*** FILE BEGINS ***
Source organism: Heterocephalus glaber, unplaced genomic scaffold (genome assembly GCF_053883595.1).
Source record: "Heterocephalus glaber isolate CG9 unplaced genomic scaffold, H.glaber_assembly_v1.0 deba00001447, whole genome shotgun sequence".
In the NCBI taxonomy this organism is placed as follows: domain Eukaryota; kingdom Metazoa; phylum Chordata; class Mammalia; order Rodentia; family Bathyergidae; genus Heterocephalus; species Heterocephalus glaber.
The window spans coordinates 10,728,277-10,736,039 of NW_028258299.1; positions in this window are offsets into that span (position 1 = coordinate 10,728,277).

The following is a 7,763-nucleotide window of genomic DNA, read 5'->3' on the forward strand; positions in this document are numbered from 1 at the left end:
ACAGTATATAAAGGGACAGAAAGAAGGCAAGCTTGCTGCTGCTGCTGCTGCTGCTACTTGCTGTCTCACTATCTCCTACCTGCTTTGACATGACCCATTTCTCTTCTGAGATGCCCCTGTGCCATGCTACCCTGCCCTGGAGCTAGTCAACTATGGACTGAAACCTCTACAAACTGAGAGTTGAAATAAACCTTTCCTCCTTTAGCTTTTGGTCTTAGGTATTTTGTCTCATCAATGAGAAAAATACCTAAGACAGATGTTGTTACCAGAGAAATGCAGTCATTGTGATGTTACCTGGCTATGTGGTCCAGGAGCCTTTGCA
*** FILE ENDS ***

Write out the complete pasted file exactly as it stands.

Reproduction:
Source organism: Heterocephalus glaber, unplaced genomic scaffold (genome assembly GCF_053883595.1).
Source record: "Heterocephalus glaber isolate CG9 unplaced genomic scaffold, H.glaber_assembly_v1.0 deba00001447, whole genome shotgun sequence".
In the NCBI taxonomy this organism is placed as follows: domain Eukaryota; kingdom Metazoa; phylum Chordata; class Mammalia; order Rodentia; family Bathyergidae; genus Heterocephalus; species Heterocephalus glaber.
The window spans coordinates 10,728,277-10,736,039 of NW_028258299.1; positions in this window are offsets into that span (position 1 = coordinate 10,728,277).

The following is a 7,763-nucleotide window of genomic DNA, read 5'->3' on the forward strand; positions in this document are numbered from 1 at the left end:
ACAGTATATAAAGGGACAGAAAGAAGGCAAGCTTGCTGCTGCTGCTGCTGCTGCTACTTGCTGTCTCACTATCTCCTACCTGCTTTGACATGACCCATTTCTCTTCTGAGATGCCCCTGTGCCATGCTACCCTGCCCTGGAGCTAGTCAACTATGGACTGAAACCTCTACAAACTGAGAGTTGAAATAAACCTTTCCTCCTTTAGCTTTTGGTCTTAGGTATTTTGTCTCATCAATGAGAAAAATACCTAAGACAGATGTTGTTACCAGAGAAATGCAGTCATTGTGATGTTACCTGGCTATGTGGTCCAGGAGCCTTTGCA